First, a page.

Two graphs showing the federated p-tuning experiment. On the left, the global FL model is shown in comparison to centralized training, which assumes all data are in the same place. Here, the global model performs similarly to the centrally trained model. On the right, the global FL is compared to models only trained on each client’s local data, showing that the global model can achieve a lower loss by collaboratively learning from all available data across clients.
Figure 4. Validation losses of the global and central model (left) and validation losses of the global and locally trained models (right) 


Overall, this post highlights the potential of federated p-tuning in adapting LLMs to downstream tasks, emphasizing the benefits of FL in enabling collaborative learning for preserving privacy and enhancing model performance. Some key takeaways are:

  1. Large language models such as GPT have revolutionized NLP, offering versatility for various downstream tasks such as classification, question-answering, generation, and brainstorming.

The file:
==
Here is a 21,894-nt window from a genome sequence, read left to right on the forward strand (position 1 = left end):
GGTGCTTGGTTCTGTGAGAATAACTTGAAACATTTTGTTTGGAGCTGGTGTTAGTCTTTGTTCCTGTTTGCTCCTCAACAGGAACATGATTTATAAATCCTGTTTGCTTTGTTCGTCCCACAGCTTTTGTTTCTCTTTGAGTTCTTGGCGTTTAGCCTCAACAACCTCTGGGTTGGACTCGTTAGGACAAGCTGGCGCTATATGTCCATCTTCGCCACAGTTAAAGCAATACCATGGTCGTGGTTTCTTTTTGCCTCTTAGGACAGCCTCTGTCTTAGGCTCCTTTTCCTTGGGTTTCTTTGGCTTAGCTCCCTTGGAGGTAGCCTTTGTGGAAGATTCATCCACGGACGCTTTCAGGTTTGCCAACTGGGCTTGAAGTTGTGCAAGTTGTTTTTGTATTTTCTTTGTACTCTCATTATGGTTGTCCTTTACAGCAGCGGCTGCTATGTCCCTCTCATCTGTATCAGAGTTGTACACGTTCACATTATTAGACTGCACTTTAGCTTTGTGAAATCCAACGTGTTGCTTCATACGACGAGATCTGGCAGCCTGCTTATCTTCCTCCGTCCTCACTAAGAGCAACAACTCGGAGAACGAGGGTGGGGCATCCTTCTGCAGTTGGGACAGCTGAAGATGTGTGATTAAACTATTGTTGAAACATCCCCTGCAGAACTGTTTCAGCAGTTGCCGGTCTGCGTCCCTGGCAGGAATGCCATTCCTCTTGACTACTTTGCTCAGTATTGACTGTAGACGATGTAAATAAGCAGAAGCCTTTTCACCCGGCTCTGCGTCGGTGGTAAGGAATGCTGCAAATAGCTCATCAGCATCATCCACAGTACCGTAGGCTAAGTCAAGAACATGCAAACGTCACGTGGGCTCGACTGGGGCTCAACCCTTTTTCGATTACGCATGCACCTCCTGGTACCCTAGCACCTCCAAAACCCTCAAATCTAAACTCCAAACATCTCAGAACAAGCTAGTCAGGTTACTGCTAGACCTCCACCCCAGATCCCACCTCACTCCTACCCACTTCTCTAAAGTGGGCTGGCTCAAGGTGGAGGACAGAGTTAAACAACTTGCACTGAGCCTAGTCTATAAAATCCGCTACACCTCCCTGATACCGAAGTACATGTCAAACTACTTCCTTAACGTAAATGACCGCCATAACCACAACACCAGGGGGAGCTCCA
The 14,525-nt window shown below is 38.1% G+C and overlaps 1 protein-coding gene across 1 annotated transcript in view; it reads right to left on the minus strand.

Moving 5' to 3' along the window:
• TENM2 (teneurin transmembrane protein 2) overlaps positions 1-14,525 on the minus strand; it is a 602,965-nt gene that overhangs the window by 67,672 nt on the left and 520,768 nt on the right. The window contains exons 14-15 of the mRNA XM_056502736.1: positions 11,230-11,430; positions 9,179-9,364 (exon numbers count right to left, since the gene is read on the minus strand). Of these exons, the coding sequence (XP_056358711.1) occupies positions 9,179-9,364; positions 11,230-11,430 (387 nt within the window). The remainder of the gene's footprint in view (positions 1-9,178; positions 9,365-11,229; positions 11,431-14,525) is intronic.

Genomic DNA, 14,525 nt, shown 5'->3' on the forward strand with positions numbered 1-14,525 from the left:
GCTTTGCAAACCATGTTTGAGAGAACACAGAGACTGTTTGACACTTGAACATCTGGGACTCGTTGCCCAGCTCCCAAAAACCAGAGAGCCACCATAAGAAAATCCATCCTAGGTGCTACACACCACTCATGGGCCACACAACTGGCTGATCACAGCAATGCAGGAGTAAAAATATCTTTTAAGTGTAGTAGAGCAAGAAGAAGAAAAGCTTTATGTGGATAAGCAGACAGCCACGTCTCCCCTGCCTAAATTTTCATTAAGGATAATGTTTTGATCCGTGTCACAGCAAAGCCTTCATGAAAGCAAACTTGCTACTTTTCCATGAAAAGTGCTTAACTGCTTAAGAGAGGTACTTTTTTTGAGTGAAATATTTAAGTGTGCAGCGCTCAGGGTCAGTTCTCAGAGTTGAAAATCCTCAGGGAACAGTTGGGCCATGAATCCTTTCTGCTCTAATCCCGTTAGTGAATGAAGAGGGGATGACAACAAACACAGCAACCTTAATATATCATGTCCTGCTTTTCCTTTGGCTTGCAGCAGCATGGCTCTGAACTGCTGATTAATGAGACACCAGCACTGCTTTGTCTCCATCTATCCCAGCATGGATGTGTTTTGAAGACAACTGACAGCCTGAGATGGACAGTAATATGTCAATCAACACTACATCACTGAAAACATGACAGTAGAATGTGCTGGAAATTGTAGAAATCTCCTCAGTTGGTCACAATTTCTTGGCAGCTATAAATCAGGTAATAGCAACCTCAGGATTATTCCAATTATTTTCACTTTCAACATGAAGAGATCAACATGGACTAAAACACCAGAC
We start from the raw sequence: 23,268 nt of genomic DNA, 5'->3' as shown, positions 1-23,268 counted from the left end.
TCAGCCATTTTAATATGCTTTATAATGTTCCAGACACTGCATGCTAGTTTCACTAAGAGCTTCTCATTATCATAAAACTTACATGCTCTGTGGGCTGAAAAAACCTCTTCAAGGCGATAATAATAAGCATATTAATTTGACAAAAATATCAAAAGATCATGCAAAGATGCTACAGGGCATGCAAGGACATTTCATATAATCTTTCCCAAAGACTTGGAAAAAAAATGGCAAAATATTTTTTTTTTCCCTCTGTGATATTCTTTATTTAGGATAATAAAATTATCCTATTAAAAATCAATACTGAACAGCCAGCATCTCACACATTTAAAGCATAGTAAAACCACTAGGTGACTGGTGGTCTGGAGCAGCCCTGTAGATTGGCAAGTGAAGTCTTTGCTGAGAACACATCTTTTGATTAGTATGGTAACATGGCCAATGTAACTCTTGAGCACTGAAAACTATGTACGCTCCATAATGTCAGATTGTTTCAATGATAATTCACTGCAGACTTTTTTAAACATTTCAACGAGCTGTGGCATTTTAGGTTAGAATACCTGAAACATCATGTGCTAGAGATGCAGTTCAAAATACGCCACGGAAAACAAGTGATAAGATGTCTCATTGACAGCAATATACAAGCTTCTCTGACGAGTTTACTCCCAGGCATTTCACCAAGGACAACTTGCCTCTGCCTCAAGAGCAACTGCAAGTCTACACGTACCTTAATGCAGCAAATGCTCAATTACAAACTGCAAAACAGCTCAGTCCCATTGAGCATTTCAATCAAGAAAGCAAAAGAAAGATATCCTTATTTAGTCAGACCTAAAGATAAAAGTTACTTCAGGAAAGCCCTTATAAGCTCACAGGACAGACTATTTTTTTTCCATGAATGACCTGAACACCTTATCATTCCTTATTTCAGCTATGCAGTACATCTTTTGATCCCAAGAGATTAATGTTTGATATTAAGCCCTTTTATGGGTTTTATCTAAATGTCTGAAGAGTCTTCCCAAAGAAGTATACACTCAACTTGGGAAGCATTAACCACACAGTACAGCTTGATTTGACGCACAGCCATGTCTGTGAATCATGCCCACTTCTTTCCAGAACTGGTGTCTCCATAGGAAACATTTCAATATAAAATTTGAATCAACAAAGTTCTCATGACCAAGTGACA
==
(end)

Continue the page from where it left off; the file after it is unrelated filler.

2. Federated learning addresses challenges related to private data by sharing model parameters instead of raw data, ensuring privacy and reducing compliance risks.
  3. Fine-tuning LLMs with task-specific modules, such as prompt-tuning or p-tuning, enables efficient adaptation to specific tasks.
  4. FL facilitates collaborative training and inference, leading to improved model performance.

For more information, see the NVIDIA Flare documentation and NVIDIA NeMo framework page. To replicate the experiments explained here and other LLM tasks, explore the Examples of NeMo-NVFlare Integration. The federated p-tuning approach presented here can be further combined with additional privacy-preserving solutions offered by NVIDIA Flare, such as homomorphic encryption and differential privacy. To learn more, see NVIDIA FLARE: Federated Learning from Simulation to Real-World.